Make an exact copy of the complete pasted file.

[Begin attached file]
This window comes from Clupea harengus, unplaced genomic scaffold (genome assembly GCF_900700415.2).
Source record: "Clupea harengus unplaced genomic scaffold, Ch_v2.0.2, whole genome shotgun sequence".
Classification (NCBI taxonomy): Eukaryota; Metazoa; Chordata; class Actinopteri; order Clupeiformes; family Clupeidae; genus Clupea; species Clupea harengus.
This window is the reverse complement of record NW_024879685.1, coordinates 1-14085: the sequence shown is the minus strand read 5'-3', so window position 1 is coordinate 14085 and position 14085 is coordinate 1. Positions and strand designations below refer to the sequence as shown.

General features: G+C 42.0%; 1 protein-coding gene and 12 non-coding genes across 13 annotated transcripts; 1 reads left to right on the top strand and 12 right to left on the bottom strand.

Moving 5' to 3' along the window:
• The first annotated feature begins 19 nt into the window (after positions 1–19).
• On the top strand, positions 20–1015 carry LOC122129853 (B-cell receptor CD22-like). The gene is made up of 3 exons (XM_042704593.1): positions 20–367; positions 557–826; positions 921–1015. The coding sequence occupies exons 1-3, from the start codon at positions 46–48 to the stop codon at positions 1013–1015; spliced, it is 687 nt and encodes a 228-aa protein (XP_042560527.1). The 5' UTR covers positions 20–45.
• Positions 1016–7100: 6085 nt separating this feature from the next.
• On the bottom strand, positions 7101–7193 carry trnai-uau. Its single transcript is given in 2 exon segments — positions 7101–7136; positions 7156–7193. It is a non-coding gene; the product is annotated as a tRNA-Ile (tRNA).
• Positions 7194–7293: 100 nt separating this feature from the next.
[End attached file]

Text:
This window comes from Clupea harengus, unplaced genomic scaffold (genome assembly GCF_900700415.2).
Source record: "Clupea harengus unplaced genomic scaffold, Ch_v2.0.2, whole genome shotgun sequence".
Classification (NCBI taxonomy): Eukaryota; Metazoa; Chordata; class Actinopteri; order Clupeiformes; family Clupeidae; genus Clupea; species Clupea harengus.
This window is the reverse complement of record NW_024879685.1, coordinates 1-14085: the sequence shown is the minus strand read 5'-3', so window position 1 is coordinate 14085 and position 14085 is coordinate 1. Positions and strand designations below refer to the sequence as shown.

General features: G+C 42.0%; 1 protein-coding gene and 12 non-coding genes across 13 annotated transcripts; 1 reads left to right on the top strand and 12 right to left on the bottom strand.

Moving 5' to 3' along the window:
• The first annotated feature begins 19 nt into the window (after positions 1–19).
• On the top strand, positions 20–1015 carry LOC122129853 (B-cell receptor CD22-like). The gene is made up of 3 exons (XM_042704593.1): positions 20–367; positions 557–826; positions 921–1015. The coding sequence occupies exons 1-3, from the start codon at positions 46–48 to the stop codon at positions 1013–1015; spliced, it is 687 nt and encodes a 228-aa protein (XP_042560527.1). The 5' UTR covers positions 20–45.
• Positions 1016–7100: 6085 nt separating this feature from the next.
• On the bottom strand, positions 7101–7193 carry trnai-uau. Its single transcript is given in 2 exon segments — positions 7101–7136; positions 7156–7193. It is a non-coding gene; the product is annotated as a tRNA-Ile (tRNA).
• Positions 7194–7293: 100 nt separating this feature from the next.